Local epithets suggest how blinkered is the perspective of Washington’s city dwellers, and its majority of transplants, vis-à-vis the suburbs. The Virginia towns of Arlington and Fairfax are maligned as “Farlington” and “Far-fax,” considered much too distant to be interesting—even if Arlington, for one, borders Washington itself. For a non-native resident who lives, works, and thinks within DC’s city limits, Virginia or Maryland’s points beyond seem entirely foreign.
The train itself was never built for looks. The pug-nosed older ones offer pumpkin-orange, patent-leather seats and crumbling rubber coatings on the handholds. Metro hasn’t fixed the upholstery since the Carter administration. Smears of obscure provenance mark the torn carpet among dots of chewing gum, black with age, in the shape of rolled pennies.
The older trains require the conductors to speak between each station to announce the next stop as well as any other train lines to which you could transfer from there. Each driver has a personality, projected through the speakers. And the rider makes his own projections: on the conductor’s background, education, and personal history, with only a voice to go on. Most are men, and nearly all of them are black as well as local. You know they’re from around here when they start announcing stops in “MURR-ihland.”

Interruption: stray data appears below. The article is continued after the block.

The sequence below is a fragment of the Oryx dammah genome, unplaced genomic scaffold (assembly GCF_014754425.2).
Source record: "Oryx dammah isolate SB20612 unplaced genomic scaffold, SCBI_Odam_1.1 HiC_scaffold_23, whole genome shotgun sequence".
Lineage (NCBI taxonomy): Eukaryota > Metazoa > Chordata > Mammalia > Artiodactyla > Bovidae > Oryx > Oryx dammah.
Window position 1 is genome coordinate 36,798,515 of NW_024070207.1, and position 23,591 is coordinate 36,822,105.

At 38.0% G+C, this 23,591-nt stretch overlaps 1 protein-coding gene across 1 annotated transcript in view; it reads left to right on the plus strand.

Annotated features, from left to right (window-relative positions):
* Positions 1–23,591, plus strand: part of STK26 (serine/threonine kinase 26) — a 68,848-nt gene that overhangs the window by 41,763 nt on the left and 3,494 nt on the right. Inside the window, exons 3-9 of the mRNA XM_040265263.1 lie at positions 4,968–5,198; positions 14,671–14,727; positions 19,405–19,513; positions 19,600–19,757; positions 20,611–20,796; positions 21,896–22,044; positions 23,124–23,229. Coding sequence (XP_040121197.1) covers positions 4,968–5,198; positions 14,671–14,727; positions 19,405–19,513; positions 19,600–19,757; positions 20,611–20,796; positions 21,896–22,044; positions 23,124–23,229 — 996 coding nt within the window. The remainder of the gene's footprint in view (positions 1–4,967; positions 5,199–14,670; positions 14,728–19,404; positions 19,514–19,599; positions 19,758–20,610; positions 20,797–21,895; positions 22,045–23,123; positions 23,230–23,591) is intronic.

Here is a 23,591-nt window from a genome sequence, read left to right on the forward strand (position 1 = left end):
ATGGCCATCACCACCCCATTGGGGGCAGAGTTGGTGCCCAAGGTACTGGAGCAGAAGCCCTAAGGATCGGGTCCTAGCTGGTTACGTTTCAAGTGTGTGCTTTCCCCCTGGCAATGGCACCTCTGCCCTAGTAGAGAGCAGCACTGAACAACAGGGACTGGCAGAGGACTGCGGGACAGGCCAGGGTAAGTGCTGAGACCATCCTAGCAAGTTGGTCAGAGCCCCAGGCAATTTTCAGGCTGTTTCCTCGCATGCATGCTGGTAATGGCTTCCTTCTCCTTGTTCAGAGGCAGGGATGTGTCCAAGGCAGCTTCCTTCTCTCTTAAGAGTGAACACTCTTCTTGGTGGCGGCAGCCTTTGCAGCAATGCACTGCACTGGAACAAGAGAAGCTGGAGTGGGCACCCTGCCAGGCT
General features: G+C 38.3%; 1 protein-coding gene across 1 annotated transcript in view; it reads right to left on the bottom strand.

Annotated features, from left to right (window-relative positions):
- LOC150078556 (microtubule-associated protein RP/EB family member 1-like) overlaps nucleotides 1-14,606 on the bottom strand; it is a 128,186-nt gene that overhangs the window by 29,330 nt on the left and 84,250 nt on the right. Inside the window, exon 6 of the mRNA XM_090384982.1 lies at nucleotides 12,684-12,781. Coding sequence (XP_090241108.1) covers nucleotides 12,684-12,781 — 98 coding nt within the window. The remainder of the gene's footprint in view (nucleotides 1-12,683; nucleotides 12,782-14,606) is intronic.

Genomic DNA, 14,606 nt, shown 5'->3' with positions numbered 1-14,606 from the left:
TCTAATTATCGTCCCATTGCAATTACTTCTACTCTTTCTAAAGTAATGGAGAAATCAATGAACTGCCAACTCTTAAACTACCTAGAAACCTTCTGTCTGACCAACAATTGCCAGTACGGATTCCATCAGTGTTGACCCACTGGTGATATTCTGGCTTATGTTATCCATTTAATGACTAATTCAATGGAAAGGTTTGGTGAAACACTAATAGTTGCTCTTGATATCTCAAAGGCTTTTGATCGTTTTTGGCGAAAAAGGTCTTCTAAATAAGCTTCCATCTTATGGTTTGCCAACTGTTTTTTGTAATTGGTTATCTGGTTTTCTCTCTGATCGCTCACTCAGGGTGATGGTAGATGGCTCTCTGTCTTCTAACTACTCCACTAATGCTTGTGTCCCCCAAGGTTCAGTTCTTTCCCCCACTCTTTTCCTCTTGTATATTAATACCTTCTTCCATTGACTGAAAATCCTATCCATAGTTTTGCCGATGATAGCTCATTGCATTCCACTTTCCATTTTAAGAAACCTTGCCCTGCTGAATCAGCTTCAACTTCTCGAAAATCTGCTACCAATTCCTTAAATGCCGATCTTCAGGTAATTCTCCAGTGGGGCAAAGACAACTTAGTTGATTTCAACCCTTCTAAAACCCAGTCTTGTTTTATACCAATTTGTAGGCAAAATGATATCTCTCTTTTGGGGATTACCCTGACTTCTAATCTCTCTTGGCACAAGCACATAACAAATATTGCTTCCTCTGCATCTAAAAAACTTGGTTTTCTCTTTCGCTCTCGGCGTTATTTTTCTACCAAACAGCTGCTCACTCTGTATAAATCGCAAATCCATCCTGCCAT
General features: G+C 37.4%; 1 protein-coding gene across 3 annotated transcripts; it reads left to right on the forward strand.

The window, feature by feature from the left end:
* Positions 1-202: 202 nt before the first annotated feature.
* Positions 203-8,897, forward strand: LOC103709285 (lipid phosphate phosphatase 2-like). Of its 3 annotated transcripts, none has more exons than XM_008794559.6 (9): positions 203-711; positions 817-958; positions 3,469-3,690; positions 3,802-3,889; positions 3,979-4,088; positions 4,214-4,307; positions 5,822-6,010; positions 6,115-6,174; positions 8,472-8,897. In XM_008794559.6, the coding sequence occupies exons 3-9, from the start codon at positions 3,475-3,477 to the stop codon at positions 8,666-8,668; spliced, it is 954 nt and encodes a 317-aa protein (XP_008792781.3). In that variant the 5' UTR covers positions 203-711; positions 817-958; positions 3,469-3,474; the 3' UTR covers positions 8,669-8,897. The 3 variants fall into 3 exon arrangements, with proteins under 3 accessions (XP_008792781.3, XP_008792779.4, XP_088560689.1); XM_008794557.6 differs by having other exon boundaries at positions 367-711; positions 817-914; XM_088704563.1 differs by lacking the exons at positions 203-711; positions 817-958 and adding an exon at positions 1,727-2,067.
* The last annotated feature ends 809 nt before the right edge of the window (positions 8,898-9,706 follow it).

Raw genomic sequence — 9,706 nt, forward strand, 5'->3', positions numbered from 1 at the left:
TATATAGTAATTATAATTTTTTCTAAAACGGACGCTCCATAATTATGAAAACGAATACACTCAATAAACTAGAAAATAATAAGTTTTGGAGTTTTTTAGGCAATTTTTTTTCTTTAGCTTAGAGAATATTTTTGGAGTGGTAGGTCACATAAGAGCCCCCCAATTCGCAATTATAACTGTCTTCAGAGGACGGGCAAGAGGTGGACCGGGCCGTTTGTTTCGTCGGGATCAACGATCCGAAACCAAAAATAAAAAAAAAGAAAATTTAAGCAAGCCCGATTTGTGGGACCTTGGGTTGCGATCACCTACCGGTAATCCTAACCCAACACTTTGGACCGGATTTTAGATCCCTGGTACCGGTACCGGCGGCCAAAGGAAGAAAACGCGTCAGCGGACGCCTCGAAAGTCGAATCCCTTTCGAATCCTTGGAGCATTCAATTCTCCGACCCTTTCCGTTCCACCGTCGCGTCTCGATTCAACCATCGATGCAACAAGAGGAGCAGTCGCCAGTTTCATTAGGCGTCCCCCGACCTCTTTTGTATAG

But the Caribbean woman conductor sounds like she went to an English primary school, the kind with a dress code of pinafores and stockings. “Next stayshohn: Clah-rendon,” she says, with high sonorous vowels; “Next stayshohn: Foggy Bottom…” with a crisp T sounds, not BAH-dumin the mumbled American style.
Another driver, when he needs to adjust the train’s stopped position, repeats, with a voice full of good nature, “Train movin’! Train movin’! Train movin’! Train movin’!” until he knows, that everyone knows, that the train will be moving.
The new trains are shinier but not always more practical. They still don’t run often enough. They have digital displays and automated announcements that fall short on grammar. “This is… A Orange Line Train,” it declares, the robotic white-lady voice almost resembling those of the black conductors, without sounding human.
On rare days the drivers ride as a pair and, rarer still, they forget to turn off the intercom between stops. Then you hear about wild weekends, the Redskins losing again, and Sunday meals with family. Those are the best days, when it no longer matters if the train is dirty or if it’s too crowded or if you were trying to read one of the books you take with you.